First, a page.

Risk of ruin is a concept in gambling, insurance, and finance relating to the likelihood of losing all one’s investment capital or extinguishing one’s bankroll below the minimum for further play. For instance, if someone bets all their money on a simple coin toss, the risk of ruin is 50%. In a multiple-bet scenario, risk of ruin accumulates with the number of bets: each repeated play increases the risk, and persistent play ultimately yields the stochastic certainty of gambler’s ruin.
Risk of ruin for investors
Two leading strategies for minimising the risk of ruin are diversification and hedging. An investor who pursues diversification will try to own a broad range of assets – they might own a mix of shares, bonds, real estate and liquid assets like cash and gold. The portfolios of bonds and shares might themselves be split over different markets – for example a highly diverse investor might like to own shares on the LSE, the NYSE and various other bourses. So even if there is a major crash affecting the shares on any one exchange, only a part of the investors holdings should suffer losses. Protecting from risk of ruin by diversification became more challenging after the financial crisis of 2007–2010 – at various periods during the crises, until it was stabilised in mid-2009, there were periods when asset classes correlated in all global regions. For example, there were times when stocks and bonds  fell at once – normally when stocks fall in value, bonds will rise, and vice versa. Other strategies for minimising risk of ruin include carefully controlling the use of leverage and exposure to assets that have unlimited loss when things go wrong (e.g., Some financial products that involve short selling can deliver high returns, but if the market goes against the trade, the investor can lose significantly more than the price they paid to buy the product.)
The term “risk of ruin” is sometimes used in a narrow technical sense by financial traders to refer to the risk of losses reducing a trading account below minimum requirements to make further trades. Random walk assumptions permit precise calculation of the risk of ruin for a given number of trades. For example, assume one has $1000 available in an account that one can afford to draw down before the broker will start issuing margin calls. Also, assume each trade can either win or lose, with a 50% chance of a loss, capped at $200. Then for four trades or less, the risk of ruin is zero. For five trades, the risk of ruin is about 3% since all five trades would have to fail for the account to be ruined. For additional trades, the accumulated risk of ruin slowly increases. Calculations of risk become much more complex under a realistic variety of conditions. To see a set of formulae to cover simple related scenarios, see Gambler’s ruin. Opinions among traders about the importance of the “risk of ruin” calculations are mixed; some[who?] advise that for practical purposes it is a close to worthless statistic, while others[who?] say it is of the utmost importance for an active trader to be aware of it.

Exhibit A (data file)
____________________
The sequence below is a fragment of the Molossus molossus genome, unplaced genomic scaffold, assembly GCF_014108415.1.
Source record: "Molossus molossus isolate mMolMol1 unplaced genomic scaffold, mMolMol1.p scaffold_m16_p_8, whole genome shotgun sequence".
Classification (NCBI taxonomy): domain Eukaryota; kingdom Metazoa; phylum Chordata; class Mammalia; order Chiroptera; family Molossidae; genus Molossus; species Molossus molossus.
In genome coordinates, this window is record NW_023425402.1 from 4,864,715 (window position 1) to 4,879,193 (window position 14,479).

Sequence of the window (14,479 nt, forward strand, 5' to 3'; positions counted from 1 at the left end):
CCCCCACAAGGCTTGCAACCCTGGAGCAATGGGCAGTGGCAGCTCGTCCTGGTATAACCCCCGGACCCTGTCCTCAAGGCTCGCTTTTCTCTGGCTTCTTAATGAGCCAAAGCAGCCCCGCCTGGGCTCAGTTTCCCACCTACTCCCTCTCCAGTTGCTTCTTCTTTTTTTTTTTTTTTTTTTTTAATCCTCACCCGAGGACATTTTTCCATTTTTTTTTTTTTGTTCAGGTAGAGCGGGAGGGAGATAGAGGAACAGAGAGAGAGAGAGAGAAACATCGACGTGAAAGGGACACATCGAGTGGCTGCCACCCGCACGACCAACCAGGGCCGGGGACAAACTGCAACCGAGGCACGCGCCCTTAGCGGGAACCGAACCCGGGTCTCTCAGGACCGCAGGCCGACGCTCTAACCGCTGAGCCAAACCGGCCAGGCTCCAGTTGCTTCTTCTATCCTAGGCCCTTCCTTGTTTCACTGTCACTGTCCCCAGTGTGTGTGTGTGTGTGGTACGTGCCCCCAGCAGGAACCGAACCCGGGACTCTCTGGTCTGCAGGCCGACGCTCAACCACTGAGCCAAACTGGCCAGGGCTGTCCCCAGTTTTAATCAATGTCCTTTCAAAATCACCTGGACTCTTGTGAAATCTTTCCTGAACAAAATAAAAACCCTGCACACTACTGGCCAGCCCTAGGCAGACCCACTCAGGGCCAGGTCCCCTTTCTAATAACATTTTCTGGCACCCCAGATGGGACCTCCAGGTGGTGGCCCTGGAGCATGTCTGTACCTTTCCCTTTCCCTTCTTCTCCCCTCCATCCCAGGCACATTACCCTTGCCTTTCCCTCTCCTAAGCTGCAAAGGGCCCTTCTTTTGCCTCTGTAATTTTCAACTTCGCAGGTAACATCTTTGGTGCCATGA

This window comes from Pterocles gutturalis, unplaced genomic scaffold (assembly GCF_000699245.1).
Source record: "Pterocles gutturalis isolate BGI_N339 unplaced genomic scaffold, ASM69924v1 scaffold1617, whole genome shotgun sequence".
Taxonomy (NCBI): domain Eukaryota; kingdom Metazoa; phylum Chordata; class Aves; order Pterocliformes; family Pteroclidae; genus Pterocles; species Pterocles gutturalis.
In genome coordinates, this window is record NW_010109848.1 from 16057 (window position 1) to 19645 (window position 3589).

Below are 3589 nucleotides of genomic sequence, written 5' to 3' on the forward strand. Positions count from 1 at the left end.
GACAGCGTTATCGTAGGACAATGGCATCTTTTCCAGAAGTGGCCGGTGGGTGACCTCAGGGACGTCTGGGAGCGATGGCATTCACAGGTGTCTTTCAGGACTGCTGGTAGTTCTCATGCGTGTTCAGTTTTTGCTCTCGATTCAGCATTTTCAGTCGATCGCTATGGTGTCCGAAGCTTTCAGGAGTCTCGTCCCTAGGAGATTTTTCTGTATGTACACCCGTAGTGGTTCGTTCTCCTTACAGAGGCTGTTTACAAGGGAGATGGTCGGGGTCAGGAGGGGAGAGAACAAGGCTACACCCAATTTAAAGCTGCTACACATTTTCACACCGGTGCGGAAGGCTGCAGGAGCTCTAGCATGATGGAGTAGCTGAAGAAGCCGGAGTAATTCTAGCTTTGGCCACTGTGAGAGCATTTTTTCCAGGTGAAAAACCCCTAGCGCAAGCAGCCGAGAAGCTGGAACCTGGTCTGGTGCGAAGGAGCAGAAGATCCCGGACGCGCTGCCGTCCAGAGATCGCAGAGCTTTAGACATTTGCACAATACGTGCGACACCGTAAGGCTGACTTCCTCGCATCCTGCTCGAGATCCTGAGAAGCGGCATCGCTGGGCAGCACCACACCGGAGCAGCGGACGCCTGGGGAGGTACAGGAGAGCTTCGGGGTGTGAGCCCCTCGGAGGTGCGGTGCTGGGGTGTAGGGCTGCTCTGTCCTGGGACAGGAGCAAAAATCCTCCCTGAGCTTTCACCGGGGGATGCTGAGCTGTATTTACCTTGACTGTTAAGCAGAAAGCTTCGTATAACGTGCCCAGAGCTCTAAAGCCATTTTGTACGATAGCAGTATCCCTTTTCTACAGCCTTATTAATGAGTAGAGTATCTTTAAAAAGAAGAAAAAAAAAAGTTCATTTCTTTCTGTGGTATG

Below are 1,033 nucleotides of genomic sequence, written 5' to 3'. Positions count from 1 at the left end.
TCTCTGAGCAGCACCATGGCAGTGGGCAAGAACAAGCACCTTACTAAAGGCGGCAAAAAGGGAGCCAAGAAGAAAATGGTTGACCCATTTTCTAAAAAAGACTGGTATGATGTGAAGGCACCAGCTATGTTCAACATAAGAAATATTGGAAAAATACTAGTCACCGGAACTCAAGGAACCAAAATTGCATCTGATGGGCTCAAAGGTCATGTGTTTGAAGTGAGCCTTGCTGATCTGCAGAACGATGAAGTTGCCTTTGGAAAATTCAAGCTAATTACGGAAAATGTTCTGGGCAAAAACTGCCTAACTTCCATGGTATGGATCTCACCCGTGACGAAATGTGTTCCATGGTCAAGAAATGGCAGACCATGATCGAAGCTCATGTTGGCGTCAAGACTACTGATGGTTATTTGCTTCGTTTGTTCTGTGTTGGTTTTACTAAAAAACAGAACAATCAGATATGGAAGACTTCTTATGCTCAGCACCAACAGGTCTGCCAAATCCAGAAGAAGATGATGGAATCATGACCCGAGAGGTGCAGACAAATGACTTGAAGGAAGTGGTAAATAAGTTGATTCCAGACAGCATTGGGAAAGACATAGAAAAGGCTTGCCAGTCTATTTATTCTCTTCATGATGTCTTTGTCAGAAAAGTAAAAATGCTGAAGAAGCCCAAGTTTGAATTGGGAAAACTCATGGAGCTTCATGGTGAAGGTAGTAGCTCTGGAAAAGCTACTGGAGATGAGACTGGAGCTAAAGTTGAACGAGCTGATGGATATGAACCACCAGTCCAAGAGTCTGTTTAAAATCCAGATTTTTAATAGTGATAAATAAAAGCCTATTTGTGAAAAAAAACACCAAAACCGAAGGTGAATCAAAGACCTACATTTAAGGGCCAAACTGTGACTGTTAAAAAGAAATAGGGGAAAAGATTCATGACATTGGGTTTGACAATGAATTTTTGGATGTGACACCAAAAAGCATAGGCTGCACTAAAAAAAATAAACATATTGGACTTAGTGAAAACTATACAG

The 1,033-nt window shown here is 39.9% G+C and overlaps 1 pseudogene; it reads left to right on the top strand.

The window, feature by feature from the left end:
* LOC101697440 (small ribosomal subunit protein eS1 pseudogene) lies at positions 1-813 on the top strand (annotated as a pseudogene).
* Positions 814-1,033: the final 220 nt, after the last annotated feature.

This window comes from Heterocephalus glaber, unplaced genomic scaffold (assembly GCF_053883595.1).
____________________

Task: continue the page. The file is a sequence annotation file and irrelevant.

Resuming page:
- ^“Risk of Ruin (Forex Glossary)”. Financial Trading Journal. Retrieved April 26, 2012.
- ^Though US treasuries were generally an exception, except on the very worst days their value generally rose, as part of the “Flight to safety”.
- ^Trading Risk: Enhanced Profitability through Risk Control Kenneth L Grant (2009)
- ^The trading game Ryan Jones (1999)